Landefeld said every year, the district typically sees an influx of students entering the first grade. She attributed this to Ann Arbor’s mostly half-day kindergarten program, saying parents may have kept their children out-of-district for a full-day program and then brought them back in.
“Next year, we believe (the numbers from kindergarten) should look pretty much the same at first grade,” Landefeld said. “We think we’re beginning to really capture students at the kindergarten level.”
AAPS’ enrollment for kindergarten during the past five years has increased by 4.5 percent, compared to an increase of 2.9 percent countywide. The state saw a 2.4 percent decrease in kindergarten enrollment during this same time period.
AAPS also implemented full-day kindergarten districtwide this fall. Prior to 2012, the district offered all-day programs at six of its 21 elementary schools.
In total from last year to this year, Ann Arbor lost 29 students in grades K-5. It lost six students in grades 6-8 and gained 32 at the high schools.
“There is a myth out there that the Ann Arbor schools are losing students at the middle school level,” Thomas said. “But the data does not support that hypothesis. What it does support is that we are losing as we progress from first through fifth grade.”
Landefeld said Thomas’ interpretation of the data is correct. She said part of the problem is the county’s low birth rates in recent years, as well as the number of families that come to Ann Arbor temporarily for jobs at the University of Michigan but don’t stay. She said this is prevalent at Northside Elementary, for example.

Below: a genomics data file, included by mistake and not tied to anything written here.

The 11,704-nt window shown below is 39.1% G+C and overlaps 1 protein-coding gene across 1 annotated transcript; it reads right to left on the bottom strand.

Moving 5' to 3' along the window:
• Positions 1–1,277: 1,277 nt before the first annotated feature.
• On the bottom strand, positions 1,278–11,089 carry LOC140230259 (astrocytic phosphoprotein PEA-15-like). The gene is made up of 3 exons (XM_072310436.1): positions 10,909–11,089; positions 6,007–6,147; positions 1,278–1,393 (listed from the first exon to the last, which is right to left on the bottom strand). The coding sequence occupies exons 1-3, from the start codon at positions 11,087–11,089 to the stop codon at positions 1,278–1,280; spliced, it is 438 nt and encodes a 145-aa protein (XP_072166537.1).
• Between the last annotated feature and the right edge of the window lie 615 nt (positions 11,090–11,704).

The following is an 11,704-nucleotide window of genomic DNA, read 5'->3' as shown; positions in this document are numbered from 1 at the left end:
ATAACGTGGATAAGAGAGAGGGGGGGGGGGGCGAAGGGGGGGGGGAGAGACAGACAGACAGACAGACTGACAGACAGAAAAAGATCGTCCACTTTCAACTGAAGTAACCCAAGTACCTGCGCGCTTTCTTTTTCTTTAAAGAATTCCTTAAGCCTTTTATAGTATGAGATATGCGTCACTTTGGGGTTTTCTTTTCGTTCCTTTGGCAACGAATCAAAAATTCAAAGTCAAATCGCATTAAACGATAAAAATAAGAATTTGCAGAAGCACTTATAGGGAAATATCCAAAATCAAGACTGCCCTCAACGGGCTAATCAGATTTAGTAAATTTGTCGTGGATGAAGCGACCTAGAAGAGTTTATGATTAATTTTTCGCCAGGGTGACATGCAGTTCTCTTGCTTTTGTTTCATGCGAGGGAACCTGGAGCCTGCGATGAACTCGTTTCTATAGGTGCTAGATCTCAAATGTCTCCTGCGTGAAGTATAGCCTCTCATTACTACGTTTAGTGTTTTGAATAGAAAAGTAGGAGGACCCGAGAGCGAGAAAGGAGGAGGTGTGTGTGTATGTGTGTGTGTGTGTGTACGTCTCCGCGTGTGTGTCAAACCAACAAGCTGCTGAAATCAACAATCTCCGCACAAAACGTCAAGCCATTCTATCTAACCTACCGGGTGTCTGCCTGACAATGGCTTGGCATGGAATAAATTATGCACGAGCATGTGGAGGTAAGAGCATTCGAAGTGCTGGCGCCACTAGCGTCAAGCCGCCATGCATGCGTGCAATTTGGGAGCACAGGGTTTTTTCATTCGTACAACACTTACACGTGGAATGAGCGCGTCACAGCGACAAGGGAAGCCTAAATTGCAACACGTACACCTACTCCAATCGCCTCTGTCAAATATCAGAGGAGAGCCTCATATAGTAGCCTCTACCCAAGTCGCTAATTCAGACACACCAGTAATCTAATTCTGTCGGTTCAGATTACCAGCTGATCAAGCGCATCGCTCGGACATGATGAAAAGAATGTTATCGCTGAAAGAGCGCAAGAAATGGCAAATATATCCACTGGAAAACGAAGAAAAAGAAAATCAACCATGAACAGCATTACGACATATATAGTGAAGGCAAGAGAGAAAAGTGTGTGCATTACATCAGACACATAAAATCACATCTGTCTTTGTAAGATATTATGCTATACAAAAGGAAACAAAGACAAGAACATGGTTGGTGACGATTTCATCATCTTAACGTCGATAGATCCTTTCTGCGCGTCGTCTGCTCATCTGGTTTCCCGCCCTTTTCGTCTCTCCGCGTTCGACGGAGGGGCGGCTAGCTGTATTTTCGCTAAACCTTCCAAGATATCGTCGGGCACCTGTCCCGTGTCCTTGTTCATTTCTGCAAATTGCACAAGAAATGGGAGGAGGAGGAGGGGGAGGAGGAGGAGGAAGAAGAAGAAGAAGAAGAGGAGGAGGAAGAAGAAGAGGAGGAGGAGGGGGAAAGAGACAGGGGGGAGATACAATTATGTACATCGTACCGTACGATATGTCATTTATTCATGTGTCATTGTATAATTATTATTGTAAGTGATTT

Landefeld said the middle schools dropped about 140 students in the past 12 years, but the buildings have been steady in recent years. The one exception is Tappan Middle School, which increased its enrollment from last year by 24 students.
Skyline High School’s population is “less than what we expected a couple of years ago,” Landefeld said. She said enrollment has been constant at about 1,500.
“We thought it would get to the size of the other high schools,” she said.
Huron and Pioneer consistently are at or over capacity, which is 1,615 students at each of the three comprehensive high schools. Landefeld said transportation and the amount of time it takes for students to get to Skyline is what might be deterring some students from attending. Students outside of the attendance area are required to enter Skyline through a lottery. These accepted lottery students must provide their own transportation.
Data shows AAPS had 1,482 students leave the district after Fall Count Day 2011. But it had nearly as many students, 1,478, enter the district in fall of 2012.
AAPS lost 161 students to charter schools and gained back 145. Which charters are drawing the most kids from AAPS has remained about the same. However, Honey Creek Community School appears to be attracting more AAPS students in the past two years.
Similarly, Ann Arbor lost 190 students to other county public schools, but welcomed 155 from other districts. The two districts drawing the greatest number of Ann Arbor families are Ypsilanti and Saline.
Who Ann Arbor’s students are has changed slightly throughout the past decade. From fall 2001 to fall 2012, the number of Caucasian students has dropped by 10 percent, Asian students have increased by 3 percent and multi-ethnic students have increased by 8 percent. African American students have decreased by 2 percent, whereas Hispanic or Latinos have increased by the same amount.
Landefeld said this information is slightly flawed in that AAPS did not offer “multi-ethnic” as a choice on its enrollment form until about six or seven years ago. The district did not go back and ask those who enrolled prior to this change to re-evaluate their ethnic choices, she said.
- Download the enrollment and facilities powerpoint presentation here.